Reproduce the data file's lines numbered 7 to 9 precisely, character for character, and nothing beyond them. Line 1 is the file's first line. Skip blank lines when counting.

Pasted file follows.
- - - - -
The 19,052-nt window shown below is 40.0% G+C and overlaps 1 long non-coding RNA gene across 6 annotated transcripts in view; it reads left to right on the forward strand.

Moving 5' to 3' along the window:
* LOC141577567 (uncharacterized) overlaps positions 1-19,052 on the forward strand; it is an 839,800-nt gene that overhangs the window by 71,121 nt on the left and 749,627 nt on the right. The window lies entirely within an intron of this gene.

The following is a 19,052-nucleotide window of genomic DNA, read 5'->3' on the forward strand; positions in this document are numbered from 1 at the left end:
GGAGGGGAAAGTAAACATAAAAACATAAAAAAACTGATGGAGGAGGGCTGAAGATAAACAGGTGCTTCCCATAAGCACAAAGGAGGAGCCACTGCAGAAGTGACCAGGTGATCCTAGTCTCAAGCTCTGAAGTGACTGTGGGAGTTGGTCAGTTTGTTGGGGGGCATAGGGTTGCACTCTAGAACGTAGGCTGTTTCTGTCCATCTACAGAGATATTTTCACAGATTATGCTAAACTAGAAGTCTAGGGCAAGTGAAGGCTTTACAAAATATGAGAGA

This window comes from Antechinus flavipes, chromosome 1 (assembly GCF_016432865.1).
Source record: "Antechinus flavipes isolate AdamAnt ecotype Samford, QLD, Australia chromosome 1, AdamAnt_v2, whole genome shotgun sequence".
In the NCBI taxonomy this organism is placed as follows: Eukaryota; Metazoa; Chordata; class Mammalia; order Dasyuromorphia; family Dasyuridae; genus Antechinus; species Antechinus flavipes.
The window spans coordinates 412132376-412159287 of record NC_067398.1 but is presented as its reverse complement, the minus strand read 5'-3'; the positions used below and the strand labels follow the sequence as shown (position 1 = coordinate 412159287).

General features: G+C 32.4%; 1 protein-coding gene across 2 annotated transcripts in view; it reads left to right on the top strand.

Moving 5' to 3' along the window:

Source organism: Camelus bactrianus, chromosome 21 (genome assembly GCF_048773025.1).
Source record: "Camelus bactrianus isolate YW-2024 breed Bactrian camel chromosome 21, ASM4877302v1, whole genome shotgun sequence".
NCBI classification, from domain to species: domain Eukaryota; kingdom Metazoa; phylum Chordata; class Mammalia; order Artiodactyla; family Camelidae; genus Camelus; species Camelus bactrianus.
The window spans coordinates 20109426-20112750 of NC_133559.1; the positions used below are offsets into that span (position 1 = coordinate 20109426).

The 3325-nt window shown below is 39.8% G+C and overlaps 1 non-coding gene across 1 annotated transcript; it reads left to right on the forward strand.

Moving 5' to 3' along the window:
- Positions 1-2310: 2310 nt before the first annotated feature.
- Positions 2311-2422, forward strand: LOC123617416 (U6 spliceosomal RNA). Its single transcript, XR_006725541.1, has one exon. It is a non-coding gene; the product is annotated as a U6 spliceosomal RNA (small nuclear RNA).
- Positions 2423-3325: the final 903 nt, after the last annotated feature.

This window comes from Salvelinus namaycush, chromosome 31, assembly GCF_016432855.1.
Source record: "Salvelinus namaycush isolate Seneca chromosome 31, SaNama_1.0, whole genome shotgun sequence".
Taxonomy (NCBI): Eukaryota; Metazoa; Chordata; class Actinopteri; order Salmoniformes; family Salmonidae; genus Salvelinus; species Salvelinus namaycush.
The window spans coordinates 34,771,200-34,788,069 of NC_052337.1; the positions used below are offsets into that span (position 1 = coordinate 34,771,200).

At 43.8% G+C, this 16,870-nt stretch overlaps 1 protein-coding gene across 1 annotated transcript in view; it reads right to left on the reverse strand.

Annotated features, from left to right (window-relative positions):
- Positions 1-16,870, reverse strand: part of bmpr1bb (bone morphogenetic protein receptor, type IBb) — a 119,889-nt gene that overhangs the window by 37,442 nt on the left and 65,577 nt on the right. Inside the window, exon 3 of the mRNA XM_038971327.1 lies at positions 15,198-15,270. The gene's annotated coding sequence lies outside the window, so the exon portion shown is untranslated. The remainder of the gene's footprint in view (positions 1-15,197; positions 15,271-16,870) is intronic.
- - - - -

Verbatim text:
Source record: "Antechinus flavipes isolate AdamAnt ecotype Samford, QLD, Australia chromosome 1, AdamAnt_v2, whole genome shotgun sequence".
In the NCBI taxonomy this organism is placed as follows: Eukaryota; Metazoa; Chordata; class Mammalia; order Dasyuromorphia; family Dasyuridae; genus Antechinus; species Antechinus flavipes.
The window spans coordinates 412132376-412159287 of record NC_067398.1 but is presented as its reverse complement, the minus strand read 5'-3'; the positions used below and the strand labels follow the sequence as shown (position 1 = coordinate 412159287).